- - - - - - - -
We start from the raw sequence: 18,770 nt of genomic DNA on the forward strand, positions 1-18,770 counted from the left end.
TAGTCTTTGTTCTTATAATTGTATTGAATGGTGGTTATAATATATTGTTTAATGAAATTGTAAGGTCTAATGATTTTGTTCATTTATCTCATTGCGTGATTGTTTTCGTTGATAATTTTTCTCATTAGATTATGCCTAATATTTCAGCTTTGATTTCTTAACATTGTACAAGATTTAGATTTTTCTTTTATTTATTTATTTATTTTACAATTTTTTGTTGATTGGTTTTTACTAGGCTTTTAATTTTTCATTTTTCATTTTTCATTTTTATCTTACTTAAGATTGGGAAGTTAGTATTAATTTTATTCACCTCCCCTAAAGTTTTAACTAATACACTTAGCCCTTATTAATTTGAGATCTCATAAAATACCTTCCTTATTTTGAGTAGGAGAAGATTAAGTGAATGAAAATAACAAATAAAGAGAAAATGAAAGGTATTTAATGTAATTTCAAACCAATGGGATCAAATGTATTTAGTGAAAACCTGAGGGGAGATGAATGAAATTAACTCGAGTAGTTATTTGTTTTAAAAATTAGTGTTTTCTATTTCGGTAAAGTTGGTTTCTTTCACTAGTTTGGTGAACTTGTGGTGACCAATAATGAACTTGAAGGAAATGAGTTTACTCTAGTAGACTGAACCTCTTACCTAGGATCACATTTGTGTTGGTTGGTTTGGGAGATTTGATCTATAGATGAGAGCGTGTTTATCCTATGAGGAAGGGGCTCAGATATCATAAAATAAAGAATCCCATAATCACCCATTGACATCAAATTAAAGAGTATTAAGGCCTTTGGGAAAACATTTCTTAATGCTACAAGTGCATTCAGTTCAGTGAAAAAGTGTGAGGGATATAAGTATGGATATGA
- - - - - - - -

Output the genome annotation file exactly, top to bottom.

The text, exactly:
We start from the raw sequence: 18,770 nt of genomic DNA on the forward strand, positions 1-18,770 counted from the left end.
TAGTCTTTGTTCTTATAATTGTATTGAATGGTGGTTATAATATATTGTTTAATGAAATTGTAAGGTCTAATGATTTTGTTCATTTATCTCATTGCGTGATTGTTTTCGTTGATAATTTTTCTCATTAGATTATGCCTAATATTTCAGCTTTGATTTCTTAACATTGTACAAGATTTAGATTTTTCTTTTATTTATTTATTTATTTTACAATTTTTTGTTGATTGGTTTTTACTAGGCTTTTAATTTTTCATTTTTCATTTTTCATTTTTATCTTACTTAAGATTGGGAAGTTAGTATTAATTTTATTCACCTCCCCTAAAGTTTTAACTAATACACTTAGCCCTTATTAATTTGAGATCTCATAAAATACCTTCCTTATTTTGAGTAGGAGAAGATTAAGTGAATGAAAATAACAAATAAAGAGAAAATGAAAGGTATTTAATGTAATTTCAAACCAATGGGATCAAATGTATTTAGTGAAAACCTGAGGGGAGATGAATGAAATTAACTCGAGTAGTTATTTGTTTTAAAAATTAGTGTTTTCTATTTCGGTAAAGTTGGTTTCTTTCACTAGTTTGGTGAACTTGTGGTGACCAATAATGAACTTGAAGGAAATGAGTTTACTCTAGTAGACTGAACCTCTTACCTAGGATCACATTTGTGTTGGTTGGTTTGGGAGATTTGATCTATAGATGAGAGCGTGTTTATCCTATGAGGAAGGGGCTCAGATATCATAAAATAAAGAATCCCATAATCACCCATTGACATCAAATTAAAGAGTATTAAGGCCTTTGGGAAAACATTTCTTAATGCTACAAGTGCATTCAGTTCAGTGAAAAAGTGTGAGGGATATAAGTATGGATATGA